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Bushel’s Case (or Bushell's Case) (1670) is a famous Englishmarker decision on the role of juries.

History of decision

The case came about from a previous case involving two Quakers, William Penn and William Mead, charged with unlawful assembly. In August, 1670, the two Quakers were challenging the Conventicle Act, which restricted certain religious practices. The judge had charged the jury that they "shall not be dismissed until we have a verdict that the court will accept." When the jury decided to acquit, the judge was not willing to accept it and sent them back, fining them. Edward Bushel, one of the jurors, refused to pay the fine and so the judge threatened him that "[y]ou shall be locked up without meat, drink, fire, and tobacco. You shall not think thus to abuse the court; we will have a verdict, by the help of God, or you shall starve for it." This was not unusual - well into the nineteenth century, jurors were locked up without 'food or fire, water or candle' until they reached a verdict. There are numerous interesting cases in which deliberations went on in this manner for so long that jurors fainted and doctors were summoned.Bushel, the foreman of the jury, took a case to the Court of Common Pleas, where it was established by Sir John Vaughan that a jury could not be coerced into giving a particular verdict. This case established unequivocally the independence of the jury and is cited by proponents of jury nullification. Reported by Chief Justice Vaughan in 124 ER 1006 (The English Reports).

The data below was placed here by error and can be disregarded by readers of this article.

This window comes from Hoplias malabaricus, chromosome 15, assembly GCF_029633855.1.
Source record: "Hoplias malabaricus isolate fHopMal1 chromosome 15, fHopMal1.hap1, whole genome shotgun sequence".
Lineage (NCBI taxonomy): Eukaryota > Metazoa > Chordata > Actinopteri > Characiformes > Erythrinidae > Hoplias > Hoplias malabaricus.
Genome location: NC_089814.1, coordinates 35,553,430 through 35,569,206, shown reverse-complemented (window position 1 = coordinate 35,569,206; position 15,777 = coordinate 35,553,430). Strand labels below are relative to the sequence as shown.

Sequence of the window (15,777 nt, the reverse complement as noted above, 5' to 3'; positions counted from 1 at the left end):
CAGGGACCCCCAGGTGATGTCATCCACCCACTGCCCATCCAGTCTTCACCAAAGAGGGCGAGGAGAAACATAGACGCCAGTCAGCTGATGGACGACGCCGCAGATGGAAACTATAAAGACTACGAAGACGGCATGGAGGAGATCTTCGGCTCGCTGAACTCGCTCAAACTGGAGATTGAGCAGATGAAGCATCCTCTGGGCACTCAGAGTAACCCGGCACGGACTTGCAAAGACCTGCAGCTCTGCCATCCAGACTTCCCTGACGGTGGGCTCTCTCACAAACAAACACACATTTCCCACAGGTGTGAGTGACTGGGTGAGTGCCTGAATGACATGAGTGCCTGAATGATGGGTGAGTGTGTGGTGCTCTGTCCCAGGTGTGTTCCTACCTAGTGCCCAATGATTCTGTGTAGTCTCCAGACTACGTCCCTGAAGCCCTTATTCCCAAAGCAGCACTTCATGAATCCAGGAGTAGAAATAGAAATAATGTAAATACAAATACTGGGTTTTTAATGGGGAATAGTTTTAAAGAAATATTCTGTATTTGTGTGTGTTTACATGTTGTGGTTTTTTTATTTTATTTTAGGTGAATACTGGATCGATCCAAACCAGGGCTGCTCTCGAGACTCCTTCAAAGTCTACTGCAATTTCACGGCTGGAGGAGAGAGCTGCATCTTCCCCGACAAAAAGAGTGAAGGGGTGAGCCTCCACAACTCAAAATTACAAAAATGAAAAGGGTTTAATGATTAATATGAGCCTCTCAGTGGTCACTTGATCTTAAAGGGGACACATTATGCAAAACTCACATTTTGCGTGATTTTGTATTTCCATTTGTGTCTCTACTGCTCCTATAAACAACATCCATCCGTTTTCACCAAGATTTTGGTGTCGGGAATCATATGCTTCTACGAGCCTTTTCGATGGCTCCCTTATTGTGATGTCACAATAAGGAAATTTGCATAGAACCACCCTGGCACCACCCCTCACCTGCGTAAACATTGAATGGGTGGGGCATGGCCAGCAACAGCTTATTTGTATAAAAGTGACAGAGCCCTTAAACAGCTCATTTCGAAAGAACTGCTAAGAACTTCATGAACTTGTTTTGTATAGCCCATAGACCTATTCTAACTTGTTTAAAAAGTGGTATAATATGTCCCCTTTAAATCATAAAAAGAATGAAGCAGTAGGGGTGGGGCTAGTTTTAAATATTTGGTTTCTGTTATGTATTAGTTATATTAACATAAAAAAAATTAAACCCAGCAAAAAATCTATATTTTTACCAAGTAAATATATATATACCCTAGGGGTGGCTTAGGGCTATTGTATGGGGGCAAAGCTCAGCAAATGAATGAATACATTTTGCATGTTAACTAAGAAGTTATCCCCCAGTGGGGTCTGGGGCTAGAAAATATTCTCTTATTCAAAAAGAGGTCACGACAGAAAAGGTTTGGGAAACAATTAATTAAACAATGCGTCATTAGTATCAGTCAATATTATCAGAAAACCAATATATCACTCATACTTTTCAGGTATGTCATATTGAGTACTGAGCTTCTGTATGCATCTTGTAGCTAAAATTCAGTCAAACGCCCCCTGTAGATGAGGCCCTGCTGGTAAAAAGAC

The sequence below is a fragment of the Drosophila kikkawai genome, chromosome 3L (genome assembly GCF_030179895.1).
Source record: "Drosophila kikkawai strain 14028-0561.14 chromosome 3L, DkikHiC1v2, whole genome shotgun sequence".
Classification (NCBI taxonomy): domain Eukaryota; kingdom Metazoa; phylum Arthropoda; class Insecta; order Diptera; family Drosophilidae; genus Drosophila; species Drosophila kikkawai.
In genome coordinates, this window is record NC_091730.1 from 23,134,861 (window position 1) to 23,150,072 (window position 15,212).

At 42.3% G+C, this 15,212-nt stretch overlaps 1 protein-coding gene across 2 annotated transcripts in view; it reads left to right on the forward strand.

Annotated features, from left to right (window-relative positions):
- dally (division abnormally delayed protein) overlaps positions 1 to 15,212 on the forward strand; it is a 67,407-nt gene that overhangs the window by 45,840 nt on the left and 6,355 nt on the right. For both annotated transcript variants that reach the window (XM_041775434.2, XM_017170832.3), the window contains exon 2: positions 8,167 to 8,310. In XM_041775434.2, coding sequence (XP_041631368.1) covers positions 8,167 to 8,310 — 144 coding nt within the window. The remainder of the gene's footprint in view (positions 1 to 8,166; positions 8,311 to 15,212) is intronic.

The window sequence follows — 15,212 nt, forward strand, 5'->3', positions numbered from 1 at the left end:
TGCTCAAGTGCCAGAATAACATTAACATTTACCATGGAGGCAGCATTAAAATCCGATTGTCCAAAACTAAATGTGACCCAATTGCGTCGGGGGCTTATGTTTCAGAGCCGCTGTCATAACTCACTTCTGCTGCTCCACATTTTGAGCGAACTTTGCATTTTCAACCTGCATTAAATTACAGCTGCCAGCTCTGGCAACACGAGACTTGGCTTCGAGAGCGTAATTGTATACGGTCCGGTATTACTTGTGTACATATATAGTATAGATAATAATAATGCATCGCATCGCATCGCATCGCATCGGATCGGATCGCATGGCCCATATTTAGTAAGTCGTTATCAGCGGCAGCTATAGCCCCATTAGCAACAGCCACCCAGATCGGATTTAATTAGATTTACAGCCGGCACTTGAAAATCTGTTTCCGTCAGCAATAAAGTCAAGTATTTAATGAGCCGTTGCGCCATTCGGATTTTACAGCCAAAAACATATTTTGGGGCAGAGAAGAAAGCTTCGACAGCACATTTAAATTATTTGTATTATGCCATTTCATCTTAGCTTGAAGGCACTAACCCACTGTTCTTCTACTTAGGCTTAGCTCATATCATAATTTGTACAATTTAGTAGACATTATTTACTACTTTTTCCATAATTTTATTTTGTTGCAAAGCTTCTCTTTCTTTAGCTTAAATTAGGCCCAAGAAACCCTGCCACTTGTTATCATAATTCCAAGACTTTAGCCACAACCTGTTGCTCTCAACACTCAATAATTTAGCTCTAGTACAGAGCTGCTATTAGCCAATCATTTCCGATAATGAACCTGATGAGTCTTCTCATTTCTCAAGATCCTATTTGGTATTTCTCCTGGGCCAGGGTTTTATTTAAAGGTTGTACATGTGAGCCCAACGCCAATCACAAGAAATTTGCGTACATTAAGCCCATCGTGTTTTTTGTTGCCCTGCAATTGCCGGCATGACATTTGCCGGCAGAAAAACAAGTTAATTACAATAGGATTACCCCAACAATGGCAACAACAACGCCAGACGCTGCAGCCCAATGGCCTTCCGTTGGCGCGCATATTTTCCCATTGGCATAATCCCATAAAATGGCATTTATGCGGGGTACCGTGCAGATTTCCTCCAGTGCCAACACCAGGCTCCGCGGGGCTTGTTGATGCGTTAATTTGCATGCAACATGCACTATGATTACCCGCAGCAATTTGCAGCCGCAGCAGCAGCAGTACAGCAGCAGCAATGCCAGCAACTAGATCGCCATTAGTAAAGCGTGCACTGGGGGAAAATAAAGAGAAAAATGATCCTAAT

While a modern judge may not direct a jury to find a defendant guilty, it is common for him to ask a foreman to return a verdict of not guilty, where, for example, he considers there is insufficient evidence for the prosecution. In a similar fashion, judges have a level of control over the evidence that is put to a jury and the defences open to a defendant. A recent example, in the context of inquests, is the 2008 Jean Charles de Menezes inquest where the coroner controversially instructed the jury that they could not return a verdict of unlawful killing.

References



  • Rhodes, David. "Life in Crime: Can a Judge ever direct a jury to convict?" Solicitors Journal 8 December 2006

See also




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